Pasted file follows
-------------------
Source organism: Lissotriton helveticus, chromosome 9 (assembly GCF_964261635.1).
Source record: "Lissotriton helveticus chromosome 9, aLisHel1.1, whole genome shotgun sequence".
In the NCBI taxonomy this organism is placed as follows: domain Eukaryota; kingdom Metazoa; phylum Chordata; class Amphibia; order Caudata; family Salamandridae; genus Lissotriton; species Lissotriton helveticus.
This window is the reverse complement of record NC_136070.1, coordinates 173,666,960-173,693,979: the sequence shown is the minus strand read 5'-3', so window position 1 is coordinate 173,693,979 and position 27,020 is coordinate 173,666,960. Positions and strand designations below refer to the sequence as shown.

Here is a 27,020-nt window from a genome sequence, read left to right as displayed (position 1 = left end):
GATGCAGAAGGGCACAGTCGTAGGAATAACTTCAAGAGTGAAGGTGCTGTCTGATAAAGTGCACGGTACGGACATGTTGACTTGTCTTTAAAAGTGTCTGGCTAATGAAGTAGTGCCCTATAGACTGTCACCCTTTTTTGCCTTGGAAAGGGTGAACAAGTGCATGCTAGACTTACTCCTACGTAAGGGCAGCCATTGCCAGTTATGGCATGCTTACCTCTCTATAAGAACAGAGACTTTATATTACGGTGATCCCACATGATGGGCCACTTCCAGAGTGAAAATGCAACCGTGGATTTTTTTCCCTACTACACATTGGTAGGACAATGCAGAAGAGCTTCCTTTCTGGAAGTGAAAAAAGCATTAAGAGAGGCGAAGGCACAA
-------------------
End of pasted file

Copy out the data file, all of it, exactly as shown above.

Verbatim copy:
Source organism: Lissotriton helveticus, chromosome 9 (assembly GCF_964261635.1).
Source record: "Lissotriton helveticus chromosome 9, aLisHel1.1, whole genome shotgun sequence".
In the NCBI taxonomy this organism is placed as follows: domain Eukaryota; kingdom Metazoa; phylum Chordata; class Amphibia; order Caudata; family Salamandridae; genus Lissotriton; species Lissotriton helveticus.
This window is the reverse complement of record NC_136070.1, coordinates 173,666,960-173,693,979: the sequence shown is the minus strand read 5'-3', so window position 1 is coordinate 173,693,979 and position 27,020 is coordinate 173,666,960. Positions and strand designations below refer to the sequence as shown.

Here is a 27,020-nt window from a genome sequence, read left to right as displayed (position 1 = left end):
GATGCAGAAGGGCACAGTCGTAGGAATAACTTCAAGAGTGAAGGTGCTGTCTGATAAAGTGCACGGTACGGACATGTTGACTTGTCTTTAAAAGTGTCTGGCTAATGAAGTAGTGCCCTATAGACTGTCACCCTTTTTTGCCTTGGAAAGGGTGAACAAGTGCATGCTAGACTTACTCCTACGTAAGGGCAGCCATTGCCAGTTATGGCATGCTTACCTCTCTATAAGAACAGAGACTTTATATTACGGTGATCCCACATGATGGGCCACTTCCAGAGTGAAAATGCAACCGTGGATTTTTTTCCCTACTACACATTGGTAGGACAATGCAGAAGAGCTTCCTTTCTGGAAGTGAAAAAAGCATTAAGAGAGGCGAAGGCACAA